The ID.3 is a car we have seen quite a bit already. Anyway, try to remember it the first time you saw it. Didn’t it look familiar? For me, it did. And I just discovered why after seeing a random image one of these days. That was when I realized the ID.3 was very similar to that vehicle in the picture, the IRVW Futura.
Presented at the 1989 Frankfurt Motor Show, the Futura was born as a concept car, and it remained as such for more than 30 years. If you consider the production ID.3 was introduced at the 2019 Frankfurt Motor Show – the very last – the number is more precise. No car Volkswagen produced ever took any styling cue from it until now – even if Volkswagen exhibited it as a car for the year 2000.
IRVW stands for Integrated Research Volkswagen. Sadly, the Futura was not an electric car, as no car in the year 2000 was apart from the GM EV1.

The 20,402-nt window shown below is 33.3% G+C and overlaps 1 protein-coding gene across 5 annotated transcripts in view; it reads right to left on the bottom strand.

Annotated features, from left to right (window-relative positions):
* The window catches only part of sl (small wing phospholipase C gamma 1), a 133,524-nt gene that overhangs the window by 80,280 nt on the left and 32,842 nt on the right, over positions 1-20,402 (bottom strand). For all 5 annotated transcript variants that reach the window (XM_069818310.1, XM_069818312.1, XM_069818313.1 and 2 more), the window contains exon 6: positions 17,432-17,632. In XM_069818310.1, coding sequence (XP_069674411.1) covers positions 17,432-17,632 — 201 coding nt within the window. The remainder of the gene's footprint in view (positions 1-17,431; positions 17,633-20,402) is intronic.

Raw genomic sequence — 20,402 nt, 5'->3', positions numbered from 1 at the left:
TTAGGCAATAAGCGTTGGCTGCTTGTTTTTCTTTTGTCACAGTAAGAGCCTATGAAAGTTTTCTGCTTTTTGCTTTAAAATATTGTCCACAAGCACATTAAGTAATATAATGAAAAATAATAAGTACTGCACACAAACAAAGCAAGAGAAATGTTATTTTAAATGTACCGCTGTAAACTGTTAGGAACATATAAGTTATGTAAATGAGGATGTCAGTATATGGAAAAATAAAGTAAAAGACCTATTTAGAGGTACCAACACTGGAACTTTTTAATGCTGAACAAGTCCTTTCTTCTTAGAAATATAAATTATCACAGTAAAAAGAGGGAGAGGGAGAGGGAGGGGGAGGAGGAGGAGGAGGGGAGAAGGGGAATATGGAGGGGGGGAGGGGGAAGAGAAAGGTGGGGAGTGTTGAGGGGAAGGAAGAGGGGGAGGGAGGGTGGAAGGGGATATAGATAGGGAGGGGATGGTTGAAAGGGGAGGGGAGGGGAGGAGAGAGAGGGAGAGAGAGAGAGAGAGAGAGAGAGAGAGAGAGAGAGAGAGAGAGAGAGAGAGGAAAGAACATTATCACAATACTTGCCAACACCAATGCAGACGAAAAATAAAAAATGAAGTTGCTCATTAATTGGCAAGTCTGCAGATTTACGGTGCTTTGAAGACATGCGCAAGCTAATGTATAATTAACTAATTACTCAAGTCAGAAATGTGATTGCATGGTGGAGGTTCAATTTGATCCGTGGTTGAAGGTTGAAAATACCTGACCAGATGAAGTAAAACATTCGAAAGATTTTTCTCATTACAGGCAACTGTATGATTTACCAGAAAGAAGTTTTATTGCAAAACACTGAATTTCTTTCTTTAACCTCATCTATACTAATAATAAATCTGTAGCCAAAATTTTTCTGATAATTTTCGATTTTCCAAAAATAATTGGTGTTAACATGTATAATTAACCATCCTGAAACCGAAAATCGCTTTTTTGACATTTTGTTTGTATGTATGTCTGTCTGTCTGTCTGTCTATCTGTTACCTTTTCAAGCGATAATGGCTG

The Futura had a 1.7-liter gas engine with a G compressor. It delivered only 82 ps (60 kW, or 81 hp) and 155 Nm (114,3 lb-ft). All four wheels steered, and they could move in the same direction as the front wheels or the opposite one. The former made it more stable in lane changing; the latter reduced turning radius drastically.
None of this made it into the ID.3. Neither did its gullwing doors. Although it featured a park assist system, onboard computer, electric parking brake, and distance sensors, it was its appearance that really struck us.
Check how short are the overhangs on the concept, its general shape, the headlights, the truncated rear. All that can be seen in the ID.3, as if it was an updated Futura. Even the large greenhouse area in both vehicles. In the concept, it was an expectation. In the ID.3, it is an option.
The explanation for the amazing resemblance probably lies in a much more plausible explanation: aerodynamics. The Futura had a cx of 0.25 and had the goal of allowing it to spend “only” 6 liters of gas per 100 km (39.2 mpg). In the ID.3, it is 0.267.
“Futura” obviously relates to the word future, as a bet for which car we would be driving in the year 2000. It is sad to see we took 20 years more to see such a car be for sale. Knowing it does not need a combustion engine anymore is something to celebrate.